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6.2: Understanding the Importance of Data Modeling

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    Keeping a well-documented model of a database is important for overall business efficiency. ER diagrams are easy to use and understand, allowing for simple cross-departmental understanding. As new changes or expansions are proposed, an understanding of current workflow and capabilities is key to managing these projects. Also, as new team members join, an ERD allows for quick and efficient training. New and current team members can revisit this often as a reference while working on individual pieces to understand the overall effect.

    While the foundation of an ERD is to show the relationship between entities, they can also be helpful in other instances. Designing and debugging databases can be very complex tasks, but having ER diagrams can simplify the process and reduce the chance of error. In designing an entirely new system, an ER diagram can aid in planning the logic and requirements of a database before any part of it is built. This can save money and hours, and it ultimately cuts down on redundancies and time spent on unneeded builds. Visualizing the overall structure allows programmers to locate any errors in logic or flaws in the overall design before creation. Once a system is already created, an ERD is still useful in debugging as errors occur. Because developers can see how all entities and attributes are linked, it is easier to trace down where any error stems from. In fixing the issue, the ERD also helps in seeing if any side effects may occur (Visual Paradigm).

    ER diagrams are especially useful in organizations with bigger and more complex database systems that have many different entities, data points, and relationships between them. A good example of this can be found in any major hospital. All hospitals have doctors and patients, but the larger ones deal with doctors across different specialized departments and all the components that interact. When a  patient makes a yearly checkup appointment online, their appropriate insurance is checked and logged into their profile. When they arrive, the doctor is able to access all previous medical records and current medication, even if prescribed by a different doctor. Any samples taken are processed by the laboratory, who have editing access to the patient profile in order to update the results.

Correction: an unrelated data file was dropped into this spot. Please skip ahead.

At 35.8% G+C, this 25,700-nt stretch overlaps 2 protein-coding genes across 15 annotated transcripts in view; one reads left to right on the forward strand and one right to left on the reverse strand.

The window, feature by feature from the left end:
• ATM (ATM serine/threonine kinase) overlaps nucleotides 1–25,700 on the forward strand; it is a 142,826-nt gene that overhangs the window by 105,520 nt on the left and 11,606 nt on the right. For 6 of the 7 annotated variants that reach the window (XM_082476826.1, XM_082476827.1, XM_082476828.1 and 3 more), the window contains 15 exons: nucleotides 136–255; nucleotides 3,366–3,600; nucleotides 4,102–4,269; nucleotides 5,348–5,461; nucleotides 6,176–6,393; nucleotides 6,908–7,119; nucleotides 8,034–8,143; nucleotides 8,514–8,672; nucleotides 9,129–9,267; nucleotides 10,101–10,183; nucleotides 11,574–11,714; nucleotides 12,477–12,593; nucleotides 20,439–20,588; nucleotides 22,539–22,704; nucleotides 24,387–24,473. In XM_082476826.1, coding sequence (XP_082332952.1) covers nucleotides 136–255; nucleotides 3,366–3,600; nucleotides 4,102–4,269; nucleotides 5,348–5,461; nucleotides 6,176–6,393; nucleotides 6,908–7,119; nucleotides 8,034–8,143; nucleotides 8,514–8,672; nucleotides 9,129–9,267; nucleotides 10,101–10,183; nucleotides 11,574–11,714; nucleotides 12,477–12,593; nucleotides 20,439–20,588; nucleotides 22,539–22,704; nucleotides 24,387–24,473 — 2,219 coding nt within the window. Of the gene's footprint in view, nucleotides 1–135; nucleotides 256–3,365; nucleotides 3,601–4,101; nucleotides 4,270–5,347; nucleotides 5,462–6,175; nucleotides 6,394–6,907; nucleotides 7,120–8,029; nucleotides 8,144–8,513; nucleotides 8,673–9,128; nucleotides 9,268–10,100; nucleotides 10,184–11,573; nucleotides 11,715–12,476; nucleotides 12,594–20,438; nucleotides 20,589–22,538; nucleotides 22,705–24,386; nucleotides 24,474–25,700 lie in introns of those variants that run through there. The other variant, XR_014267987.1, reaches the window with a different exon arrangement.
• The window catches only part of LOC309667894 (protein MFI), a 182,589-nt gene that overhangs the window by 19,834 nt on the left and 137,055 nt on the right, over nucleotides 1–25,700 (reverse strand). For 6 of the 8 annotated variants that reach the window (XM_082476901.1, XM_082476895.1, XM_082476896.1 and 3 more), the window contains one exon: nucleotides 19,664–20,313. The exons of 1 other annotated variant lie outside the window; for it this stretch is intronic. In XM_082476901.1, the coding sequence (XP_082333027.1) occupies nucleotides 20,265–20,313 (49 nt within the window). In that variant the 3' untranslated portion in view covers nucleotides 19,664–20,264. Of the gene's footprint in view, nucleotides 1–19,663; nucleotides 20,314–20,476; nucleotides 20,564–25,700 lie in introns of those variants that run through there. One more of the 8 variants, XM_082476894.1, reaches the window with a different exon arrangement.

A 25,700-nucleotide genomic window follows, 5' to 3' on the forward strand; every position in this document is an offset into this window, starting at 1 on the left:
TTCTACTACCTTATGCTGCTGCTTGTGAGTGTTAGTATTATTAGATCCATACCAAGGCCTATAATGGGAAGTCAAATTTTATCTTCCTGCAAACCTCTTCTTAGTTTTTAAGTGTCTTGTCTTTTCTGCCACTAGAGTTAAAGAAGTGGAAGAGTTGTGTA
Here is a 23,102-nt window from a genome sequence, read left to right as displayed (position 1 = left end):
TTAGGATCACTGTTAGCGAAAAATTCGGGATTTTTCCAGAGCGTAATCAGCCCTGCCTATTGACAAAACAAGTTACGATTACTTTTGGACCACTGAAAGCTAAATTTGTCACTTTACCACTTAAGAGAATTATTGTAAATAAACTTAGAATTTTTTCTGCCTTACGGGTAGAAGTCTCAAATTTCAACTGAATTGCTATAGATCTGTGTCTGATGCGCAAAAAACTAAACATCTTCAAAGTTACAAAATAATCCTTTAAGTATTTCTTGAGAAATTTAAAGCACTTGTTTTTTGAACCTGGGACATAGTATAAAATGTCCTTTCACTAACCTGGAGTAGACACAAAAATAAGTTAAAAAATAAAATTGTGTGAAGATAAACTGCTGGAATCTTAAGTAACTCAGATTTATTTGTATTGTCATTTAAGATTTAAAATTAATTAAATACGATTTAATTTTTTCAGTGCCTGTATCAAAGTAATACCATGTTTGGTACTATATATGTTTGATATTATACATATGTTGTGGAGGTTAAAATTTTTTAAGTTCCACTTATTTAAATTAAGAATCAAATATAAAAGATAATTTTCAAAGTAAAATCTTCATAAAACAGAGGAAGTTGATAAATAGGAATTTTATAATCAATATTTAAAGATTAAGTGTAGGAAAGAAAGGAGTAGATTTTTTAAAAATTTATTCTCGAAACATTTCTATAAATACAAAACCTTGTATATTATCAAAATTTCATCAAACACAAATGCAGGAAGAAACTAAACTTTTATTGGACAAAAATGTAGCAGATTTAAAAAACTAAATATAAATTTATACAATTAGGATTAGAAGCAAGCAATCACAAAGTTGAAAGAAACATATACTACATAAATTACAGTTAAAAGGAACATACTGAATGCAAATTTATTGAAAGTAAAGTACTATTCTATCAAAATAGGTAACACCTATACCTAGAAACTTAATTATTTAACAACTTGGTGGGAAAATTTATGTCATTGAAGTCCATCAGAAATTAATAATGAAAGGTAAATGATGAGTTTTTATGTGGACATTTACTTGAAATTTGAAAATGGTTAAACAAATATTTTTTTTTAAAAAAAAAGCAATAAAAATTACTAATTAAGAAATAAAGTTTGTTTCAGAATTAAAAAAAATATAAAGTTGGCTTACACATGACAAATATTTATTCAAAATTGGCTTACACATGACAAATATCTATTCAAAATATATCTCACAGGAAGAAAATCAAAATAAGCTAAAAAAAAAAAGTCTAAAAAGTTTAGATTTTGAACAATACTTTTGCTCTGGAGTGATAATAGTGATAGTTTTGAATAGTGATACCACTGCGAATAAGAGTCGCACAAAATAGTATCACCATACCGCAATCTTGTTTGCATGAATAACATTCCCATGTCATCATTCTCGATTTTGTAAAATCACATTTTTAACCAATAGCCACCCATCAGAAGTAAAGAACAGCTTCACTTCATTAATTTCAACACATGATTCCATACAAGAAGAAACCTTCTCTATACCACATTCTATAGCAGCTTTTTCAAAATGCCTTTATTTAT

The information is then posted to the account, and both the doctor and patient are notified. Patients have view-only capabilities, while doctors can edit and add on prescriptions as needed. If a prescription is added, the in-house pharmacy is able to view and notify patients when filled. While this process is going on, the billing department is able to see activities in all other departments as it relates to the individual case, viewing insurance information to forward and process bills. They are able to communicate between both the insurance provider and the patient to fulfill total costs.

    In this example, the process is not linear, and each department has different levels of access and editing capabilities. Not included in the example, but still present in the situation, are all of the back-end human resources for the hospital as an organization with employees. This becomes increasingly complex as more patients, doctors, specializations, and privacy concerns are added into the mix. In health care professions where certain situations can literally be life or death, efficiency is of the utmost importance. ER diagrams are essential to keeping hospital databases well-organized and free from error. While the figure below depicts a simplified and basic interaction with a doctor’s office, we can already see many entities and complex relationships between them. A full-service hospital ER diagram would be much

    6.2: Understanding the Importance of Data Modeling is shared under a not declared license and was authored, remixed, and/or curated by LibreTexts.

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